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White House Starts Chipping Away At U.S. Embargo On Cuba


The Obama administration is making good on its promise to ease travel and trade restrictions on Cuba. The Treasury and Commerce Department say new rules go into effect tomorrow. Critics of the administration are questioning the legality of those moves, as NPR's Michele Kelemen reports.

MICHELE KELEMEN, BYLINE: Silvia Wilhelm has been leading cultural and educational tours to Cuba for nearly two decades and says her job just got a whole lot easier. She's looking forward to spending less time filling out paperwork for the Treasury Department.

SILVIA WILHELM: It took, like, six months to get the license, and then another six months to get it extended. It was totally a bureaucratic nightmare. We don't have to do that anymore.

KELEMEN: But it's not yet open season for tourism, she cautions. Americans hoping to go to Cuba have to fit into one of 12 categories that include family visits, professional research, religious activities and cultural exchanges.

WILHELM: So people can't just go individually if they don't fall under the 12 categories of travel and just go to the beach. That's still not possible.

KELEMEN: Still, she says, the phones at her company, Cuba Puentes, have been ringing off the hook. And Wilhelm is pleased to see that travelers will now be allowed to use U.S. credit and debit cards on the island, and Cuban-Americans, like herself, will be able to send more money back to family in Cuba, up to $2,000 every three months. Travelers will also be able to bring back up to a hundred dollars' worth of Cuban cigars. At the White House, spokesman Josh Earnest says President Obama has gone as far as he could to chip away at a decades-old embargo.


JOSH EARNEST: However, there are limits on what the president can change in that relationship using his executive authority. So we certainly would welcome congressional action that would make it possible for people to travel to Cuba solely for the purposes of spending time on the beach in Cuba.

KELEMEN: There are still some staunch supporters of the embargo on Capitol Hill, though. One of them, Florida Senator Marco Rubio, calls the changes announced by the Commerce and Treasury Departments a windfall for the Castro regime. And he's raised questions about the legality of the administration's actions. The president does have a lot of latitude on this issue, according to John Kavulich, senior policy advisor to the U.S.-Cuba Trade and Economic Council. He supports the regulatory changes and thinks Obama's critics should take another look.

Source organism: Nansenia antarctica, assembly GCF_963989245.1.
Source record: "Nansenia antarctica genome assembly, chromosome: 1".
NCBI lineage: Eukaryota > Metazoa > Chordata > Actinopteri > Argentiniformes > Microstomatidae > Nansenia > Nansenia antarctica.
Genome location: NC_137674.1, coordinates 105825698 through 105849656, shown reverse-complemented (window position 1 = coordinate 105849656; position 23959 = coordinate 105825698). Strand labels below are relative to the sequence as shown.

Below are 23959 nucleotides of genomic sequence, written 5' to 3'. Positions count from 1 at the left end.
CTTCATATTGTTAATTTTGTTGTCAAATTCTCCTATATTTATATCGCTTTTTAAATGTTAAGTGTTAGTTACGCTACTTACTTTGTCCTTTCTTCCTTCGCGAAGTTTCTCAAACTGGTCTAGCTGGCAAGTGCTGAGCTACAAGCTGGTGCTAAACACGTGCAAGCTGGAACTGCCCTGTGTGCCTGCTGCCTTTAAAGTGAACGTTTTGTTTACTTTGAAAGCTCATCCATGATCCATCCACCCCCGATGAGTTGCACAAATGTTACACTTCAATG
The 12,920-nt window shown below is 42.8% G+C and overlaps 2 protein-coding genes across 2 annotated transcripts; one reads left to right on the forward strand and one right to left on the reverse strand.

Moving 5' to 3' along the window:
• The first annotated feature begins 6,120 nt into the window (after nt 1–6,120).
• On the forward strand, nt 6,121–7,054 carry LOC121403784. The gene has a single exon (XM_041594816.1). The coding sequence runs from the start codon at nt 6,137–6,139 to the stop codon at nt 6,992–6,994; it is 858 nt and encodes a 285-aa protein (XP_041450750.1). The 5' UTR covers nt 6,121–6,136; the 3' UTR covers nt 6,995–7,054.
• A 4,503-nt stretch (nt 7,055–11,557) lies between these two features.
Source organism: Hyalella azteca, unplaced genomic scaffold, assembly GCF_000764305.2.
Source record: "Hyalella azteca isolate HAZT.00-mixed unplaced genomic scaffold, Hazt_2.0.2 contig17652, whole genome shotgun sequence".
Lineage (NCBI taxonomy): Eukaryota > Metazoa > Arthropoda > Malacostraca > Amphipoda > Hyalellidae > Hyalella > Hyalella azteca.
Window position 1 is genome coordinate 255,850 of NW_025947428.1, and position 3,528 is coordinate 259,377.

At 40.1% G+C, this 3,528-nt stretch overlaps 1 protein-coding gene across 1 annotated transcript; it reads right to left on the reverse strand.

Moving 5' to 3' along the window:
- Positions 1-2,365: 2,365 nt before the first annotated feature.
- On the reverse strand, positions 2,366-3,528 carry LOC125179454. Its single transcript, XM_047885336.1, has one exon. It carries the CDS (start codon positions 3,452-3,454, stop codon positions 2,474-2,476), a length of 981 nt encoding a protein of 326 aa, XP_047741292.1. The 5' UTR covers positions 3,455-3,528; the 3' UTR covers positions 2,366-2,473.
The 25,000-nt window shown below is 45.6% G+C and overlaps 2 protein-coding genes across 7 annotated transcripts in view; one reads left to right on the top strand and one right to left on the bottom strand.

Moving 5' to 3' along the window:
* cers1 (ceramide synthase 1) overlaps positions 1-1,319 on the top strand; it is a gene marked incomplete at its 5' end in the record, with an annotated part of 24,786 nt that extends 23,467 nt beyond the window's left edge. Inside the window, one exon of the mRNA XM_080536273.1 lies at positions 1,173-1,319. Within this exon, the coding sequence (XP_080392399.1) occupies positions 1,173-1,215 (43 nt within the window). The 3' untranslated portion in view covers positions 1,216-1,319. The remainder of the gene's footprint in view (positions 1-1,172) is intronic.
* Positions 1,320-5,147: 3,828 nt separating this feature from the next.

JOHN KAVULICH: The abilities to provide a much higher level of remittances and allow individuals to carry much more cash to Cuba and allow support for private entrepreneurs and micro businesses and that has the potential to stress the social fabric of Cuba.

KELEMEN: The U.S., he says, will be in a better position to support the development of a Cuban middle-class and promote change on the island, but Kavulich isn't expecting an increase in trade overnight.

KAVULICH: This is a poor country. It has horrible credit. And it has some major challenges. And it's only going to be able to import what it can afford to import.

KELEMEN: And what it can control, he says. So he has his doubts, for instance, that Cuba will allow U.S. investments in the telecommunications sector, as the Obama administration has been suggesting. When it comes to travel, Silvia Wilhelm has other concerns.

WILHELM: Cuba is not ready to greet the - who knows how many - thousands and thousands and thousands of American travelers that may want to go in the next year or so.

KELEMEN: The infrastructure just isn't there, she says. Still, Wilhelm, who was in Cuba a few days ago, says her contacts are excited about the prospect of increased travel, and she's expecting to add more cultural tours this year. Michele Kelemen, NPR News, Washington. Transcript provided by NPR, Copyright NPR.

Michele Kelemen has been with NPR for two decades, starting as NPR's Moscow bureau chief and now covering the State Department and Washington's diplomatic corps. Her reports can be heard on all NPR News programs, including Morning Edition and All Things Considered.